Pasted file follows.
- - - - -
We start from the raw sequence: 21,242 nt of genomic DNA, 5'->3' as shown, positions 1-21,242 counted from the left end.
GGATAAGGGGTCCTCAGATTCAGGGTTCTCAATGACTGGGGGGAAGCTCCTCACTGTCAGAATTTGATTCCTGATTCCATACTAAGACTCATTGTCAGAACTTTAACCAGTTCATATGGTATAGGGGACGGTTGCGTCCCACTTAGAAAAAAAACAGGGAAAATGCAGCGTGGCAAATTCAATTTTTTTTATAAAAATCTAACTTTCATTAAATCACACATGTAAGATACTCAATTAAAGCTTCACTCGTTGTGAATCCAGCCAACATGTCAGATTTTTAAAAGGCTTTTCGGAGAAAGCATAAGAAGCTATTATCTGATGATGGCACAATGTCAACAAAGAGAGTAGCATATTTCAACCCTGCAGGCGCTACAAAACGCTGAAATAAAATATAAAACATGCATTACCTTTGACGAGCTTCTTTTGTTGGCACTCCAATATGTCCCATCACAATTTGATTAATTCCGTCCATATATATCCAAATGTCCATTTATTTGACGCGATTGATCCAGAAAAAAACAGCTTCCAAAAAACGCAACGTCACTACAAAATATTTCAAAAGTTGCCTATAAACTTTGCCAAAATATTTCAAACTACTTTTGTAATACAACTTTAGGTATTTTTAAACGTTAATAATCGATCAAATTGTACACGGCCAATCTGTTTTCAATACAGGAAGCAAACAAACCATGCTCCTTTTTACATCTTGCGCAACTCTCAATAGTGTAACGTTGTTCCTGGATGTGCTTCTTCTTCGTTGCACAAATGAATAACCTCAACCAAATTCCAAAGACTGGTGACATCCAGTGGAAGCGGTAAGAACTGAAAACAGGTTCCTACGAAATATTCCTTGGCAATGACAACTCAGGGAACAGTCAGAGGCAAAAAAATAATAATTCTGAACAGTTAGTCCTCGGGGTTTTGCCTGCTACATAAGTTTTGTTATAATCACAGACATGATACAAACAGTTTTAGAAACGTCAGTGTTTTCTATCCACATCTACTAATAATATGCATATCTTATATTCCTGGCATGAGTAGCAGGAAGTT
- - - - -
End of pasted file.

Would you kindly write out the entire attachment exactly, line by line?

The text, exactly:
We start from the raw sequence: 21,242 nt of genomic DNA, 5'->3' as shown, positions 1-21,242 counted from the left end.
GGATAAGGGGTCCTCAGATTCAGGGTTCTCAATGACTGGGGGGAAGCTCCTCACTGTCAGAATTTGATTCCTGATTCCATACTAAGACTCATTGTCAGAACTTTAACCAGTTCATATGGTATAGGGGACGGTTGCGTCCCACTTAGAAAAAAAACAGGGAAAATGCAGCGTGGCAAATTCAATTTTTTTTATAAAAATCTAACTTTCATTAAATCACACATGTAAGATACTCAATTAAAGCTTCACTCGTTGTGAATCCAGCCAACATGTCAGATTTTTAAAAGGCTTTTCGGAGAAAGCATAAGAAGCTATTATCTGATGATGGCACAATGTCAACAAAGAGAGTAGCATATTTCAACCCTGCAGGCGCTACAAAACGCTGAAATAAAATATAAAACATGCATTACCTTTGACGAGCTTCTTTTGTTGGCACTCCAATATGTCCCATCACAATTTGATTAATTCCGTCCATATATATCCAAATGTCCATTTATTTGACGCGATTGATCCAGAAAAAAACAGCTTCCAAAAAACGCAACGTCACTACAAAATATTTCAAAAGTTGCCTATAAACTTTGCCAAAATATTTCAAACTACTTTTGTAATACAACTTTAGGTATTTTTAAACGTTAATAATCGATCAAATTGTACACGGCCAATCTGTTTTCAATACAGGAAGCAAACAAACCATGCTCCTTTTTACATCTTGCGCAACTCTCAATAGTGTAACGTTGTTCCTGGATGTGCTTCTTCTTCGTTGCACAAATGAATAACCTCAACCAAATTCCAAAGACTGGTGACATCCAGTGGAAGCGGTAAGAACTGAAAACAGGTTCCTACGAAATATTCCTTGGCAATGACAACTCAGGGAACAGTCAGAGGCAAAAAAATAATAATTCTGAACAGTTAGTCCTCGGGGTTTTGCCTGCTACATAAGTTTTGTTATAATCACAGACATGATACAAACAGTTTTAGAAACGTCAGTGTTTTCTATCCACATCTACTAATAATATGCATATCTTATATTCCTGGCATGAGTAGCAGGAAGTT